• Observing employee-employee and employer-employee interactions
  • Studying the workplace environment and making recommendations to improve employee safety, health, and well-being
  • Examining and updating company policies and procedures
  • Identifying opportunities to increase productivity among employees (e.g., offering employees variety to prevent burnout, increasing employee interaction, etc.)
  • Developing team building exercises, activities, and events
  • Developing employee reward systems
  • Serving as a mediator between employees and employer
  • Developing training programs and analyzing newly implemented programs for effectiveness
  • Examining workplace performance
  • Identifying barriers to company growth and employee productivity

I/O psychologists may work as consultants, or they may be employed in-house. They may work with private companies, governmental agencies, and nonprofit agencies. They may also work with research groups and in-house product development groups to study everything from sexual harassment to new product design. They may also be employed in:

  • Consulting firms
  • I/O psychology consulting firms
  • Research and development firms
  • Colleges and universities

Just some of the titles that overlap with or incorporate I/O psychology strategies include:

  • Senior consultant
  • Workforce analyst
  • Training management consultant
  • Human resources director
  • Personnel psychologist
  • Senior psychologist
  • Senior research psychologist
  • Manager of staffing and compensation
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How to Become an Industrial Organizational Psychologist: Degree, Licensure, and Certification Requirements

There is no one path to becoming an industrial organizational psychologist, but a December 2015 career study performed by the Center for Organizational Research at the University of Akron offers a great deal of insight regarding the degrees and professional designations most often pursued by industrial organizational psychologists. All participants in the study were members of the Society for Industrial and Organizational Psychology (SIOP).

Degree Requirements

A career as an industrial organizational psychologist usually demands a degree in psychology. While most I/O psychologists earn a doctoral degree, it is possible to practice with just a master’s.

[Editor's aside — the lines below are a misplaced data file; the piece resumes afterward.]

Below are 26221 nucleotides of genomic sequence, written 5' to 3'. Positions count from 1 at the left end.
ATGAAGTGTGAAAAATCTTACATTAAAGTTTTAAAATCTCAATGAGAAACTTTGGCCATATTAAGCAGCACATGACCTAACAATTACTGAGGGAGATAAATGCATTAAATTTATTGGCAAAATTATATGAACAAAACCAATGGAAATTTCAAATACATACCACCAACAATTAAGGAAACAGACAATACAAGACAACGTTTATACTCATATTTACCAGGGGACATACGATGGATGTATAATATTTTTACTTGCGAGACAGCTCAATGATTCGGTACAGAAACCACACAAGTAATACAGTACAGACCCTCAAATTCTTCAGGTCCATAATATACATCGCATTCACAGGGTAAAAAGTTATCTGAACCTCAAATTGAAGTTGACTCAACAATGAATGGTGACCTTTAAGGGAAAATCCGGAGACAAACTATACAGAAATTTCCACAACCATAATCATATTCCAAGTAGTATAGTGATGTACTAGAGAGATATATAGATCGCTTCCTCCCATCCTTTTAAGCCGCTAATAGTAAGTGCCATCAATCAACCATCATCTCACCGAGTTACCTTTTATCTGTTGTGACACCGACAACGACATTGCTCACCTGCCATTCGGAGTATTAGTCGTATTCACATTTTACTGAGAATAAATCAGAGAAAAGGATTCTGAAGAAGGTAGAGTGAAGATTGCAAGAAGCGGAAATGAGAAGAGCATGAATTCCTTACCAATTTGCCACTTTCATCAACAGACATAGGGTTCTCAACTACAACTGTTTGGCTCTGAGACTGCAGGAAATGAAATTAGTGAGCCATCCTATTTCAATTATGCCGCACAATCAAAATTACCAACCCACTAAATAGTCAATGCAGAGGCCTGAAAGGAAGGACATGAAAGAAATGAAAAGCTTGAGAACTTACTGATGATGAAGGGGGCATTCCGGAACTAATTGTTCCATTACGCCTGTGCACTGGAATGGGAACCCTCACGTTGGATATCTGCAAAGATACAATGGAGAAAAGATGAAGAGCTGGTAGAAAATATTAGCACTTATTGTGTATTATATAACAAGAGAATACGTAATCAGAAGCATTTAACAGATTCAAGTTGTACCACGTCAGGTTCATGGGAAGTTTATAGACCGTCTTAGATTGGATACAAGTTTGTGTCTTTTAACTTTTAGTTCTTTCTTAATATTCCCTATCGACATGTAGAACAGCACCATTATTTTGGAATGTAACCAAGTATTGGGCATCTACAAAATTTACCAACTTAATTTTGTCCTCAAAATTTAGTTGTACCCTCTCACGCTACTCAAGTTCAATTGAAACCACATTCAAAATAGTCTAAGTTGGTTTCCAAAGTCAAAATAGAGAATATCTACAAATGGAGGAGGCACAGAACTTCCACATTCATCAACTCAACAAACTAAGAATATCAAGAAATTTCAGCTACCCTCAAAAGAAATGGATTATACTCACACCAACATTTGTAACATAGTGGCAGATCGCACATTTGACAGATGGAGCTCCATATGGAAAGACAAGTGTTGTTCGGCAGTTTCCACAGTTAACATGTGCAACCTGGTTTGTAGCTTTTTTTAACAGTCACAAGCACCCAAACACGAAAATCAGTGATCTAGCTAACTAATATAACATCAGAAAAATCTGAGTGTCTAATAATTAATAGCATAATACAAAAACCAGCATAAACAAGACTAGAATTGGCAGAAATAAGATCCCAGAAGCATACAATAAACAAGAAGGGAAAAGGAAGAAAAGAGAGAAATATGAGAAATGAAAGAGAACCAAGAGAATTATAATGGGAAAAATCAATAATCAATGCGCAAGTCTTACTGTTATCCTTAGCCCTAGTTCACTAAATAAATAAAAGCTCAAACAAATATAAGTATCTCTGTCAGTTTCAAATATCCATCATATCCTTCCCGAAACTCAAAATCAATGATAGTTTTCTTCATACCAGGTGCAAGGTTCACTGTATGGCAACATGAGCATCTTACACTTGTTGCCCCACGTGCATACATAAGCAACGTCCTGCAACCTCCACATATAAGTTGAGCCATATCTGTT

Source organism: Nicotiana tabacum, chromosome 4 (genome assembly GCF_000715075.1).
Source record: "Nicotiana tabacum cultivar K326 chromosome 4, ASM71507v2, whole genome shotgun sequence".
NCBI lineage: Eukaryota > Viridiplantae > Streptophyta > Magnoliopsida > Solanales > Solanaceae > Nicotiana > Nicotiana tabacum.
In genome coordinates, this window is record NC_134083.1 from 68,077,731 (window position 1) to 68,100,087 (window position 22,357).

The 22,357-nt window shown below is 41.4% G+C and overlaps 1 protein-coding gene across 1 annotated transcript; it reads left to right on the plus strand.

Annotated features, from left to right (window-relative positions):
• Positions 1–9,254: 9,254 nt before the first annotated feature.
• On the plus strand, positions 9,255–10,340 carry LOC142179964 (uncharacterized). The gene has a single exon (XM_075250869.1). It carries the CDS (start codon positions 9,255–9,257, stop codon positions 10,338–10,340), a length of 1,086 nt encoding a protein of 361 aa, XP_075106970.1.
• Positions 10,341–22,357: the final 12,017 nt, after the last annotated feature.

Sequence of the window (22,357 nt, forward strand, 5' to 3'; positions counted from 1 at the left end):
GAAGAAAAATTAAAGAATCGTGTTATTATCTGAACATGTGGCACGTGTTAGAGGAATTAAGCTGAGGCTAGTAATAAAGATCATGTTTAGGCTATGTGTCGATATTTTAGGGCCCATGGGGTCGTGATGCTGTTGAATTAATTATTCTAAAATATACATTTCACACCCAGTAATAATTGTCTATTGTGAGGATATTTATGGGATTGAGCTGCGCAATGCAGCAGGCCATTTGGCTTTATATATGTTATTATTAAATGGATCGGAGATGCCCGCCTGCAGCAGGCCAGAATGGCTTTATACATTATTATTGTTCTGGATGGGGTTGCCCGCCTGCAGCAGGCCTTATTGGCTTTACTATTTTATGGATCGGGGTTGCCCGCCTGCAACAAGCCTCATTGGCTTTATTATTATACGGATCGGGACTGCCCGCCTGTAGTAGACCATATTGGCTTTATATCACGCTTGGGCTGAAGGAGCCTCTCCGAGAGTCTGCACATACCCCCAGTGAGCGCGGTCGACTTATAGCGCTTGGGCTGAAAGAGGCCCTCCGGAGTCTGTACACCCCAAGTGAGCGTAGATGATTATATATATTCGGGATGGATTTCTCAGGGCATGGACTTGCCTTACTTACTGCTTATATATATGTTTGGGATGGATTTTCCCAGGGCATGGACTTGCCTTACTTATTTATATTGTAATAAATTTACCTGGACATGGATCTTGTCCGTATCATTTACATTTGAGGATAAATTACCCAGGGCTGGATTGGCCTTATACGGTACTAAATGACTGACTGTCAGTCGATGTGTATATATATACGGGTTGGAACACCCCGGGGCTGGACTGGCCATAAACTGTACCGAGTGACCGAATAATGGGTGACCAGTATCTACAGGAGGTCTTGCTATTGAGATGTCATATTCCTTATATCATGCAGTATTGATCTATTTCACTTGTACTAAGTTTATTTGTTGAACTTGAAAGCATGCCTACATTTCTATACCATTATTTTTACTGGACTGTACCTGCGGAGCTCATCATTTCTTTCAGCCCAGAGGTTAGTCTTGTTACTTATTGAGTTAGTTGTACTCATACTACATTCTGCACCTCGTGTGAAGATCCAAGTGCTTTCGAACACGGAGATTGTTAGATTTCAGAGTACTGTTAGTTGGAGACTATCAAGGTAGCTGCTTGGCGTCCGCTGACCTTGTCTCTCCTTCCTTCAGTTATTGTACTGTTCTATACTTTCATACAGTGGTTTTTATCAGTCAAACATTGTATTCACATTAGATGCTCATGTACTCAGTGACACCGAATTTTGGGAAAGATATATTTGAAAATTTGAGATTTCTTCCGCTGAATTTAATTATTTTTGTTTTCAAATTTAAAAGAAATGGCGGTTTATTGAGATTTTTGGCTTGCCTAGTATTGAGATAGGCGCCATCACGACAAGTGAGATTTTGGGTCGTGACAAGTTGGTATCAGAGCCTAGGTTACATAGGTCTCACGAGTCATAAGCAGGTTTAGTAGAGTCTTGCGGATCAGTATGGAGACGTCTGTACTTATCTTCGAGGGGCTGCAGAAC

Of the more than 1,400 SIOP members who participated in the study, the majority of respondents—1,176—revealed they earned a PhD/PsyD as their highest degree, while just 250 indicated a master’s degree as their highest degree. The largest number of PhD/PsyD holders—503—were in academia.

The study also found that SIOP members focused their highest degree on a number of areas of psychology, such as:

  • Industrial/Organizational Psychology
  • General Psychology
  • Clinical Psychology
  • Counseling Psychology
  • Human Resource Management
  • Organizational Behavior
  • Industrial Relations
  • MBA in Management/Business Administration

However, in all settings, the number of degrees in industrial organizational psychology far surpassed the number of degrees in other areas. Of the approximately 1,400 SIOP members, 1,156 majored in I/O psychology, either at the master’s or doctoral level.

Master’s Degrees in I/O Psychology

Master’s degrees in organizational psychology may be structured as on-campus, online, or blended programs, and they may be designed as:

  • MA/MS in Industrial Organizational Psychology
  • Master’s in Industrial Organizational psychology
  • Master’s in Professional Studies in Industrial Organizational Psychology

The SIOP maintains a database of all graduate-level training programs in industrial organizational psychology.

State Licensure Requirements

Unlike clinical or counseling psychologists, I/O psychologists are typically not state licensed. Therefore, degree requirements are usually established by employers or the many national organizations that certify these professionals.

In some instances, I/O psychologists may need to be state licensed. Learn more about psychologist licensing requirements in your state here.

National Certification Requirements

According to the SIOP study, the majority of employers do not demand specific national certification for I/O psychologists. However, in a field that is largely unregulated by state licensure, national certification is an excellent way to set yourself apart from your colleagues in the field and display a commitment to your profession.

Some of the national designations held by SIOP members include:

Salaries for Industrial Organizational Psychologists

May 2021 statistics from the U.S. Bureau of Labor Statistics (BLS) provide a detailed look into what industrial organizational psychologists are earning at the 25th, 50th, 75th, and 90thpercentiles:

  • 25th percentile: $79,590
  • 50th percentile: $105,310
  • 75th percentile: $135,070
  • 90th percentile: $168,300

Industrial Organizational Psychologists earned the highest mean salaries in the following states:

  • California: $123,090
  • Oregon: $110,840
  • Virginia: $108,700
  • Ohio: $102,090
  • Massachusetts: $72,640

The top-paying metropolitan areas for Industrial Organizational Psychologists, according to mean salary, were:

  • Los Angeles-Long Beach-Anaheim, CA: $136,940
  • Portland-Vancouver-Hillsboro, OR-WA: $115,960
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2021 US Bureau of Labor Statistics salary and employment figures for Industrial-Organizational Psychologists reflect national data, not school-specific information. Conditions in your area may vary. Data accessed January 2023.